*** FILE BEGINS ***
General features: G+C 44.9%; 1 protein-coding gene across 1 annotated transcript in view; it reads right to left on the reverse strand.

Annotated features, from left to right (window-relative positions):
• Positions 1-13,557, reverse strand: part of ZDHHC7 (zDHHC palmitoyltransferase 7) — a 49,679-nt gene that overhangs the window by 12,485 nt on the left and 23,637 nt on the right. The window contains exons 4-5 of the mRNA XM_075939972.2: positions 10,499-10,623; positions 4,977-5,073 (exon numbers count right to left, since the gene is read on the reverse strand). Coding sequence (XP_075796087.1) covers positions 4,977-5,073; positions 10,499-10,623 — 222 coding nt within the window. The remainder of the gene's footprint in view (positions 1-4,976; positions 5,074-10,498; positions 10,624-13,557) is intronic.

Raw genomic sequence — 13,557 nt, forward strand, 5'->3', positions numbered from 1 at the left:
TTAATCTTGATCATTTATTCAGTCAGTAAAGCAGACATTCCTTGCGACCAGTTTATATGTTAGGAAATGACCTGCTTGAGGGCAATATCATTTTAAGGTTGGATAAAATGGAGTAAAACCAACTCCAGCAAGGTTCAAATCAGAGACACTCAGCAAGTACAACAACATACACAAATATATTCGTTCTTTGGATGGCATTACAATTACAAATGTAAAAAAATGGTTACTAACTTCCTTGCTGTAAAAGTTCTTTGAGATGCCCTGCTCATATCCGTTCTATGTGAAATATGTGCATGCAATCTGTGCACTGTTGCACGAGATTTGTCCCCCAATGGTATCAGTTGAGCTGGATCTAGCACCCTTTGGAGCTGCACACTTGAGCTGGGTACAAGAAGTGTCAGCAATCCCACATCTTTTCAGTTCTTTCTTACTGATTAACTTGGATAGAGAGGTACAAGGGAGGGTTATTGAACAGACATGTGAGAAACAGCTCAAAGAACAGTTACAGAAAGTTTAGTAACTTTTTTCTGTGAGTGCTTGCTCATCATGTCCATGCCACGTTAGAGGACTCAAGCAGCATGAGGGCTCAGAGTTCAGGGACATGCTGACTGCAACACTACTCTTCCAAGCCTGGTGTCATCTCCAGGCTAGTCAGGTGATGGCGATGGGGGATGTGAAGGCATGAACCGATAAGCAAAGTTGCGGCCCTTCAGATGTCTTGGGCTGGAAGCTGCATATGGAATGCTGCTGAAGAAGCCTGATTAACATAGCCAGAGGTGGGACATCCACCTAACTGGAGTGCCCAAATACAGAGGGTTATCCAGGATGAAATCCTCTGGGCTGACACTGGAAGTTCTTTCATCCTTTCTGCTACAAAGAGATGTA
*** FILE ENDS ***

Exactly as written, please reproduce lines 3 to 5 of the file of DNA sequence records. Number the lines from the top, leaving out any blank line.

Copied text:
• Positions 1-13,557, reverse strand: part of ZDHHC7 (zDHHC palmitoyltransferase 7) — a 49,679-nt gene that overhangs the window by 12,485 nt on the left and 23,637 nt on the right. The window contains exons 4-5 of the mRNA XM_075939972.2: positions 10,499-10,623; positions 4,977-5,073 (exon numbers count right to left, since the gene is read on the reverse strand). Coding sequence (XP_075796087.1) covers positions 4,977-5,073; positions 10,499-10,623 — 222 coding nt within the window. The remainder of the gene's footprint in view (positions 1-4,976; positions 5,074-10,498; positions 10,624-13,557) is intronic.

Raw genomic sequence — 13,557 nt, forward strand, 5'->3', positions numbered from 1 at the left:
TTAATCTTGATCATTTATTCAGTCAGTAAAGCAGACATTCCTTGCGACCAGTTTATATGTTAGGAAATGACCTGCTTGAGGGCAATATCATTTTAAGGTTGGATAAAATGGAGTAAAACCAACTCCAGCAAGGTTCAAATCAGAGACACTCAGCAAGTACAACAACATACACAAATATATTCGTTCTTTGGATGGCATTACAATTACAAATGTAAAAAAATGGTTACTAACTTCCTTGCTGTAAAAGTTCTTTGAGATGCCCTGCTCATATCCGTTCTATGTGAAATATGTGCATGCAATCTGTGCACTGTTGCACGAGATTTGTCCCCCAATGGTATCAGTTGAGCTGGATCTAGCACCCTTTGGAGCTGCACACTTGAGCTGGGTACAAGAAGTGTCAGCAATCCCACATCTTTTCAGTTCTTTCTTACTGATTAACTTGGATAGAGAGGTACAAGGGAGGGTTATTGAACAGACATGTGAGAAACAGCTCAAAGAACAGTTACAGAAAGTTTAGTAACTTTTTTCTGTGAGTGCTTGCTCATCATGTCCATGCCACGTTAGAGGACTCAAGCAGCATGAGGGCTCAGAGTTCAGGGACATGCTGACTGCAACACTACTCTTCCAAGCCTGGTGTCATCTCCAGGCTAGTCAGGTGATGGCGATGGGGGATGTGAAGGCATGAACCGATAAGCAAAGTTGCGGCCCTTCAGATGTCTTGGGCTGGAAGCTGCATATGGAATGCTGCTGAAGAAGCCTGATTAACATAGCCAGAGGTGGGACATCCACCTAACTGGAGTGCCCAAATACAGAGGGTTATCCAGGATGAAATCCTCTGGGCTGACACTGGAAGTTCTTTCATCCTTTCTGCTACAAAGAGATGTA